By Kris Kitto - 04/30/08 05:28 PM EDT
Sen. John Ensign (R-Nev.), in running shorts and aerodynamic sunglasses, jogged to the starting line of Wednesday’s 27th annual ACLI Capital Challenge road race, ostensibly a friendly competition among members of Congress, executive-branch employees, judges and journalists.
But as he warmed up in Anacostia Park, he felt his heart flutter.
“You know, the race should be no big deal, but all of us are …” he said, taking a breath, “we’re too much of Type A personalities. We’re too competitive.”
Ensign hoped to go head to head with Sen. John Sununu (R-N.H.) this year, but Sununu was a no-show. Instead, the Nevada lawmaker set his sights on beating one of his roommates, Rep. Zach Wamp (R-Tenn.).
“We have kind of a competition,” he said.
Ensign wasn’t the only one feeling competitive. The three-mile race had no shortage of signs that the Hill is home to a tirelessly ambitious crowd of sometimes eccentric personalities.
Consider the woman in a black running outfit holding a cell phone to her ear while kicking her heels to her backside; the bald man wearing a headband and showing off his flexibility by striking the Warrior One yoga pose during warm-ups; and perennial contender Sen. Chuck GrassleyChuck GrassleyKey GOP chairman calls for 'robust review' of AT&T-Time Warner deal Report: Investor visa program mainly funds wealthy areas Cotton not ruling out 2020 White House bid MORE (R-Iowa), who pointed out that he began jogging when many other people start shopping for wheelchairs.
“I started running when I was 65,” the 74-year-old lawmaker said while limbering up for the competition. He typically runs three miles, four times per week.
His goal this year: make Sen. John CornynJohn CornynReport: Investor visa program mainly funds wealthy areas GOP senators avoid Trump questions on rigged election Conservatives backing Trump keep focus on Supreme Court MORE (R-Texas) eat his dust.
“I hope I beat him,” Grassley said.
Cornyn’s competitive countenance is no different from his Senate-floor face — a big smile — and he mingled with his team a few minutes before the race’s 8 a.m. call time.
“He’s been trash-talking about this all year,” the Texas senator, in a red baseball cap and blue running shorts, said of Grassley. “I cannot let someone 18 years older than me run faster.”
Cornyn said he works out five times a week and has recently been running sprint intervals to get ready for the competition. But this morning he’s trying to manage the expectations of his finish time.
“I’m not fast even on a good day,” he said.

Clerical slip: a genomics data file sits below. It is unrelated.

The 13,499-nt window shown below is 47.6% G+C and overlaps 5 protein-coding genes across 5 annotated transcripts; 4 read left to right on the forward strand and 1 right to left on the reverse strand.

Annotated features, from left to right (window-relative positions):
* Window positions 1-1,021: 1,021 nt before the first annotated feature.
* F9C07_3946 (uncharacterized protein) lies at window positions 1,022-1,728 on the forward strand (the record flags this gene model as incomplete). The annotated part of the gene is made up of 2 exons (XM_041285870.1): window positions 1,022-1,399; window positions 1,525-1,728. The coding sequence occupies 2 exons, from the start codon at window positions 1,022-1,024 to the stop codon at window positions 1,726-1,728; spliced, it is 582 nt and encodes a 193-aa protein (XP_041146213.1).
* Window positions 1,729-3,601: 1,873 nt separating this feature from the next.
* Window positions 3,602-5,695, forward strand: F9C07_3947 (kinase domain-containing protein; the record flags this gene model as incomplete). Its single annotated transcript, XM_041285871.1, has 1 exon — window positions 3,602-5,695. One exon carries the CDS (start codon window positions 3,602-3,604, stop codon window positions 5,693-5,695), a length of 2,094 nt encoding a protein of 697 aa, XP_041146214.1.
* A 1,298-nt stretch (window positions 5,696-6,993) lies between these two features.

The only thing at stake in the race — other than an enormous amount of pride — is a continental breakfast of grapes, watermelon and croissants for those who cross the finish line. But the event’s announcer, a man by the name of Phil Stewart, informs the approximately 600 participants that even those riches are limited.
To comply with the new ethics rules, members of Congress and Hill staffers will be limited to “not more than one croissant and a modest amount of fruit,” he told the crowd from a microphone.
Moments before the race began, a trio of guys in tank tops emblazoned “Coast Guard” line up in the front of the pack, appearing confident they’ll win. District of Columbia Mayor Adrian Fenty, a guest runner and serious triathlete who looks professional in his Fleet Feet outfit, lines up beside them.
After the opening whistle blows, a stream of colors whizzes and trickles by. Among those left waiting at the starting line — which is now the finish line — were Wendy Cook and Amyclaire Brusch of Rep. Todd Tiahrt’s (R-Kan.) office. The two — looking to win the competition’s team spirit award — staked out a spot near the home stretch and now hold up signs that said, “We love T[the shape of a heart],” and, “Team T[heart-shape] Rocks, Sarah, John, Matthew, Richard and Todd Go! Go! Do it for the American Tanker.”
The two weren’t running for Team Tiahrt because, they said, the office’s best four runners were tapped for the competition.
“But we put the best cheerleaders out here,” they added, complimenting themselves. They even managed to remind a reporter that the race isn’t too far from the Hill by squeezing in a policy talking point that explained “American Tanker” is an issue Tiahrt is working on to make sure “an American company … builds American tankers.”
A tall, blond guy from the Federal Energy Regulatory Commission named Brandon Cherry won the race, followed closely by Philip Schmidt, communications director for Rep. José Serrano (D-N.Y.). (Schmidt ran in American-flag shorts and black Che Guevara socks.)
Rep. Bart Gordon (D-Tenn.) blew away his competition, winning the race for fastest male member of the House for the 19th time with a time around 18 minutes and 30 seconds. Ensign won the Senate crown. Expert marathoner Rep. Jean Schmidt (R-Ohio) predictably won the House female competition, though Rep. Jane Harman (D-Calif.), her exercise hairdo nearly as flawless as her office coif, made a good showing. And as the only female senator in the competition, Kay Bailey Hutchison (R-Texas), who approached the finish line around the 40-minute mark surrounded by approximately 10 of her staffer teammates in what appeared to be full makeup, won her category.
Cornyn beat Grassley by roughly 30 seconds.
After the race, Serrano expressed satisfaction with his own finish in around 26 minutes, but surprise that Rep. Peter DeFazio’s (D-Ore.) made a last-minute burst to beat him. Serrano, a longtime runner, said his race strategy is like his political career.
“I go slowly, but I never quit.”